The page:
Yes means know: Respect, ravishment, and the non-con job of being a wanton woman
A conversation with the best in the bizz about consent, slut-shaming and “Guys We F*cked”
By Emily Jordan Salon
Of course, James has always been a radical. Or at least, she’s lived what her many loyal fans call her “double life.” Her father is poet and author Robert Bly. After graduating from Harvard University, James got her M.Phil. from Oxford University, a Ph.D. from Yale, eventually becoming a Shakespeare professor. She’s also published a whopping 26 romance novels, 23 of which have hit the bestseller list. Her newest novel, the brightly entertaining “Seven Minutes in Heaven,” about a woman who runs an agency for governesses and against her better judgment, falls for a demanding rake, was just released in January and hit the NYT and USA Today Bestseller lists. Its central plot point, a sexy kidnapping, is the focus of our meeting. How does one write things like kidnappings responsibly and yet still keep the heat? What are the ways that this trope has evolved over time? And whatever happened to the alpha brutes? Are they so 2007?
“Our culture continues to change in terms of eroticism,” James informs me, futzing in her bag. “On one level, it has something to do with economics — we’re all exhausted! It’s the ‘Fifty Shades’ question: how far would you go for someone who’s solvent and owns a car? Because in a contemporary romance, the girl can make love to 15 people. The parameters are defined by her. This is refreshing and fun to see. But in a historical romance, for instance, which is what I write, slut-shaming isn’t a viable thing. Because there’s no space in which you wouldn’t be shamed in the Regency period. It’s like being gay before the Wilde trials. You can’t say ‘gay’ in Shakespeare’s time. These words— slut-shaming, rape, gay— didn’t have the meaning and impact that they do today. You have to remember how culturally specific sex is. When Keats says ‘shagging’ we don’t know what he means. We think of ‘Austin Powers’ but that isn’t it.”
In other words, if you once obsessed about the incestuous flowers in V.C. Andrews’ infamous attic, or followed Luke and Laura over the summer with “General Hospital,” the sticky pickle of soft-pedaling sexual assault has possibly fallen on literary hard times. Or has it?
For starters, if you live in a culture where women are chattel and have no agency, a woman is an entropic force. She is merely a dowry. She can only give birth to the people who get to own the property and then quietly die. She is even not a separate gender, but the absence of maleness defined for and by men. So the assertion, or rather, insertion, of maleness through marriage or, in the worst case scenario, rape or war, is a negation of the woman’s absence by filling her. She can neither grant nor take away consent. This is the rub.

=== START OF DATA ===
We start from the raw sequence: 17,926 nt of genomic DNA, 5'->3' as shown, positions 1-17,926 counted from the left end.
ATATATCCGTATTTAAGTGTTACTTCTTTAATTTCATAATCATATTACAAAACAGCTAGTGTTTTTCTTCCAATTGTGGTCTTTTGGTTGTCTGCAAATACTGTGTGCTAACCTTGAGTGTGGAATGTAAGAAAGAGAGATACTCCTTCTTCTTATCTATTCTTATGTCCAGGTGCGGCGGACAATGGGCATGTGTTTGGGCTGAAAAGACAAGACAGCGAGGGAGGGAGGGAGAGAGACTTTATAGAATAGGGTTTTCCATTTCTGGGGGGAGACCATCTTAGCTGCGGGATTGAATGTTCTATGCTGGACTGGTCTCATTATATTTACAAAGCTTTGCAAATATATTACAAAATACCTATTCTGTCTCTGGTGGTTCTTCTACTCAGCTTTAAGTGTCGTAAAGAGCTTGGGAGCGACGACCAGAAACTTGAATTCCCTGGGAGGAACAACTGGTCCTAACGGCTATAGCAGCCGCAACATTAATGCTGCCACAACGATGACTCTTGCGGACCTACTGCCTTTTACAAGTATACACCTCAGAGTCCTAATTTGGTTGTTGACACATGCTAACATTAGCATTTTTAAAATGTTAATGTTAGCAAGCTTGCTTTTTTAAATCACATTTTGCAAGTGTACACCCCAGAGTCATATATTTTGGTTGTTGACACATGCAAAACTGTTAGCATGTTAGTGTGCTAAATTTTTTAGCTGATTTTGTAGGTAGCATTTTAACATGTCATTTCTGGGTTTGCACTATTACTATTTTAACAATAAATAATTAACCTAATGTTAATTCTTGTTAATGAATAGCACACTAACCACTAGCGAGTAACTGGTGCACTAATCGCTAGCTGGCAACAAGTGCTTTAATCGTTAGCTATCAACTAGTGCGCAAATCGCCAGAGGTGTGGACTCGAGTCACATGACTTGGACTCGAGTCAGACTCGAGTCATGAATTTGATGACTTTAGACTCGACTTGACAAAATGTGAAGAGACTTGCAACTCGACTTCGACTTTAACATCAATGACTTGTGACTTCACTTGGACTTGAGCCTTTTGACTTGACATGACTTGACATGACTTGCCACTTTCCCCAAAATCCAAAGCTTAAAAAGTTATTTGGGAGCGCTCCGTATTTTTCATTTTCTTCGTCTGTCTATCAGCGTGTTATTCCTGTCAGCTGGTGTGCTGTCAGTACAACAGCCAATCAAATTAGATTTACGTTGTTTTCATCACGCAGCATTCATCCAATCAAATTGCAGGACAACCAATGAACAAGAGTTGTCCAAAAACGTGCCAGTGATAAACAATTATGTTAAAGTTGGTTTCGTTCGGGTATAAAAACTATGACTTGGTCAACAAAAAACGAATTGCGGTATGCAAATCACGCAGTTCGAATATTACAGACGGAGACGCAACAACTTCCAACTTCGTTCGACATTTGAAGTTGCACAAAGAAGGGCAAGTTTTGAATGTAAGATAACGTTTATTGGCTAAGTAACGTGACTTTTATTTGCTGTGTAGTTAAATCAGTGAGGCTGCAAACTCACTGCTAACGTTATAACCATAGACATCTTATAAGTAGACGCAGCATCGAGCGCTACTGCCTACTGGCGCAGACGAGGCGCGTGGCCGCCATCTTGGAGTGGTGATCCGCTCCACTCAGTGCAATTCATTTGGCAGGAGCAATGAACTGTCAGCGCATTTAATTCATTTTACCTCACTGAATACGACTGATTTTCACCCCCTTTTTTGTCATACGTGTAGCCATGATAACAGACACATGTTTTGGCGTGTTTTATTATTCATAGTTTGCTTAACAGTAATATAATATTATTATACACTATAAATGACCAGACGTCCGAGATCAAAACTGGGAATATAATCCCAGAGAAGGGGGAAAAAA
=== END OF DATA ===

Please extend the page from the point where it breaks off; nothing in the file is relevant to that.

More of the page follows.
It makes sense, therefore why the honorific ‘Ms.’ was so essential to Gloria Steinem and all the other white second-wave feminists as a redefinition of women’s social identity. It was no longer “who squirted me into my mother?” or “who’s squirting other people into me?” Suddenly, you had your feminism. What’s more, the Pill became widely available. At first glance it would seem that “bodice rippers” (a term no longer in parlance for obvious reasons) were a secret bedroom backlash against the “The Feminine Mystique” and “the Female Eunuch.”
Hutchinson throws in, “I added the tagline, “The Anti Slut-Shaming Podcast” because we like to do comedy with a purpose as often as possible. Using humor is the best way to make a statement and have that statement really sink into your brain to make you think or reassess. I love talking about sex and was always so turned off the the clinical, dry approach most people use when approaching the topic. So many people have a stick up their ass when it comes to talking about sexuality, which makes sense given how little we hear candid, overly honest conversations about it.”
“I feel like ‘slut’ is a very vague concept,” Fisher continues. “Once you really know a human being, it’s hard to think of them as any shitty word and that goes for all words with historically negative connotations. When you hear a person’s story, their actions make a lot more sense — sexual stories are no different. Our intention was to be very honest about what we’ve done without apologizing for it. Slut-shaming is thinking less of someone, usually a woman, for the amount of sex, sexual partners, and kind of sex she has. I also think the real power in slut-shaming comes from creating a cloud of shame around people so they can be controlled. Once a person is free in any way (including sexually), they are less easily controlled. And that’s no good. Especially for women.”
For Sarah MacLean, the idea of “policing women’s kink,” is the worst kind of feminism. Yet the romance writer’s job is still to pepper consent markers throughout any sex scene or even prior. In other words, no means no, but by all means, talk dirty to me! Another method is establishing clearly delineated boundaries and safe words, as in Lilah Pace’s controversial “Asking for It”—a novel in which the protagonist has fantasies of being raped and chooses to enact them safely with a partner— or other romance novels that push the boundaries of sexual consent, (like pretty much all the books on your bookshelf by any Western author, because, rape culture).
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